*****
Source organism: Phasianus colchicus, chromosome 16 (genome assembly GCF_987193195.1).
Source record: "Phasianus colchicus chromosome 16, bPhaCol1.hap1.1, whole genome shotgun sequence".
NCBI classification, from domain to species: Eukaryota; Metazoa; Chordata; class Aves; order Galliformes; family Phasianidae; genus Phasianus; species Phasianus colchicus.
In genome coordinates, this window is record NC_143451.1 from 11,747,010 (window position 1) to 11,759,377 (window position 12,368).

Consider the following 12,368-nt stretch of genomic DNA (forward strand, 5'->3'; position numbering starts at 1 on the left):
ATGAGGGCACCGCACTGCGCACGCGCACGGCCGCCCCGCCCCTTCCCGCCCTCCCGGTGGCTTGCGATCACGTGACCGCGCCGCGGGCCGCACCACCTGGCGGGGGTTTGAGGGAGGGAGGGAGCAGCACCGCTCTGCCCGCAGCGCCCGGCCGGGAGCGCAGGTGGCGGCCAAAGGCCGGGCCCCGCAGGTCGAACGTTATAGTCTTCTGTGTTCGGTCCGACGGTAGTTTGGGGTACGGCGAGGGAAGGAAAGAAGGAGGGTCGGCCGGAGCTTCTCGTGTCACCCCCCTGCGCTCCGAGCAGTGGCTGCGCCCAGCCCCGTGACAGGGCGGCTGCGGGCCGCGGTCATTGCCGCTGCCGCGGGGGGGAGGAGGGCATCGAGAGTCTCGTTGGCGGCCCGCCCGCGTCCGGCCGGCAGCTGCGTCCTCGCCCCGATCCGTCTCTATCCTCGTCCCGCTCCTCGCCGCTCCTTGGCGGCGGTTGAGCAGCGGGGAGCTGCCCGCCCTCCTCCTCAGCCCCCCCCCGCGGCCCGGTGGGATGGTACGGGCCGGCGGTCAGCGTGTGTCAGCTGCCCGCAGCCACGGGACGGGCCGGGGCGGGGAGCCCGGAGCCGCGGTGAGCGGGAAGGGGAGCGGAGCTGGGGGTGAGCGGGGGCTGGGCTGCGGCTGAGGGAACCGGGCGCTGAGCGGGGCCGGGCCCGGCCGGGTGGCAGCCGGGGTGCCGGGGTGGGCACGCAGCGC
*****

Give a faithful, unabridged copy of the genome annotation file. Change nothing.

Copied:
Source organism: Phasianus colchicus, chromosome 16 (genome assembly GCF_987193195.1).
Source record: "Phasianus colchicus chromosome 16, bPhaCol1.hap1.1, whole genome shotgun sequence".
NCBI classification, from domain to species: Eukaryota; Metazoa; Chordata; class Aves; order Galliformes; family Phasianidae; genus Phasianus; species Phasianus colchicus.
In genome coordinates, this window is record NC_143451.1 from 11,747,010 (window position 1) to 11,759,377 (window position 12,368).

Consider the following 12,368-nt stretch of genomic DNA (forward strand, 5'->3'; position numbering starts at 1 on the left):
ATGAGGGCACCGCACTGCGCACGCGCACGGCCGCCCCGCCCCTTCCCGCCCTCCCGGTGGCTTGCGATCACGTGACCGCGCCGCGGGCCGCACCACCTGGCGGGGGTTTGAGGGAGGGAGGGAGCAGCACCGCTCTGCCCGCAGCGCCCGGCCGGGAGCGCAGGTGGCGGCCAAAGGCCGGGCCCCGCAGGTCGAACGTTATAGTCTTCTGTGTTCGGTCCGACGGTAGTTTGGGGTACGGCGAGGGAAGGAAAGAAGGAGGGTCGGCCGGAGCTTCTCGTGTCACCCCCCTGCGCTCCGAGCAGTGGCTGCGCCCAGCCCCGTGACAGGGCGGCTGCGGGCCGCGGTCATTGCCGCTGCCGCGGGGGGGAGGAGGGCATCGAGAGTCTCGTTGGCGGCCCGCCCGCGTCCGGCCGGCAGCTGCGTCCTCGCCCCGATCCGTCTCTATCCTCGTCCCGCTCCTCGCCGCTCCTTGGCGGCGGTTGAGCAGCGGGGAGCTGCCCGCCCTCCTCCTCAGCCCCCCCCCGCGGCCCGGTGGGATGGTACGGGCCGGCGGTCAGCGTGTGTCAGCTGCCCGCAGCCACGGGACGGGCCGGGGCGGGGAGCCCGGAGCCGCGGTGAGCGGGAAGGGGAGCGGAGCTGGGGGTGAGCGGGGGCTGGGCTGCGGCTGAGGGAACCGGGCGCTGAGCGGGGCCGGGCCCGGCCGGGTGGCAGCCGGGGTGCCGGGGTGGGCACGCAGCGC